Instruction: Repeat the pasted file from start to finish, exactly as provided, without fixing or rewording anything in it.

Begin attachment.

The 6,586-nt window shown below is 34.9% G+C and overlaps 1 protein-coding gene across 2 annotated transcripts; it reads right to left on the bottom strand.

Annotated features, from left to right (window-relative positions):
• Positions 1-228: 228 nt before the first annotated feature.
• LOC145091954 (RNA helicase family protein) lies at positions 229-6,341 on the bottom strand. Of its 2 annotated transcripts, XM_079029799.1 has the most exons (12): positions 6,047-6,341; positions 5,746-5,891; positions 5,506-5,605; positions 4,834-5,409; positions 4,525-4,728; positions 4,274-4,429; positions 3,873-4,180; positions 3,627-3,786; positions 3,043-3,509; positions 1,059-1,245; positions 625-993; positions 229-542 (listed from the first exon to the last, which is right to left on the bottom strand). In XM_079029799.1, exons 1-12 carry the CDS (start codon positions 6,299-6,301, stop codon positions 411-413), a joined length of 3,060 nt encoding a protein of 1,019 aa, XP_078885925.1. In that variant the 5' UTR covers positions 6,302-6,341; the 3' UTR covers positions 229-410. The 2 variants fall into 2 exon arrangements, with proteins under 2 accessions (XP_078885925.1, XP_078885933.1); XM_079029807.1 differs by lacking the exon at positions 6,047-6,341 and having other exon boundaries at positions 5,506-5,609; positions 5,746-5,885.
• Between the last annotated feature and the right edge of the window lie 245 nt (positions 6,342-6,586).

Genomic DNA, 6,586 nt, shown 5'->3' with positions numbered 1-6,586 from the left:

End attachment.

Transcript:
The 6,586-nt window shown below is 34.9% G+C and overlaps 1 protein-coding gene across 2 annotated transcripts; it reads right to left on the bottom strand.

Annotated features, from left to right (window-relative positions):
• Positions 1-228: 228 nt before the first annotated feature.
• LOC145091954 (RNA helicase family protein) lies at positions 229-6,341 on the bottom strand. Of its 2 annotated transcripts, XM_079029799.1 has the most exons (12): positions 6,047-6,341; positions 5,746-5,891; positions 5,506-5,605; positions 4,834-5,409; positions 4,525-4,728; positions 4,274-4,429; positions 3,873-4,180; positions 3,627-3,786; positions 3,043-3,509; positions 1,059-1,245; positions 625-993; positions 229-542 (listed from the first exon to the last, which is right to left on the bottom strand). In XM_079029799.1, exons 1-12 carry the CDS (start codon positions 6,299-6,301, stop codon positions 411-413), a joined length of 3,060 nt encoding a protein of 1,019 aa, XP_078885925.1. In that variant the 5' UTR covers positions 6,302-6,341; the 3' UTR covers positions 229-410. The 2 variants fall into 2 exon arrangements, with proteins under 2 accessions (XP_078885925.1, XP_078885933.1); XM_079029807.1 differs by lacking the exon at positions 6,047-6,341 and having other exon boundaries at positions 5,506-5,609; positions 5,746-5,885.
• Between the last annotated feature and the right edge of the window lie 245 nt (positions 6,342-6,586).

Genomic DNA, 6,586 nt, shown 5'->3' with positions numbered 1-6,586 from the left: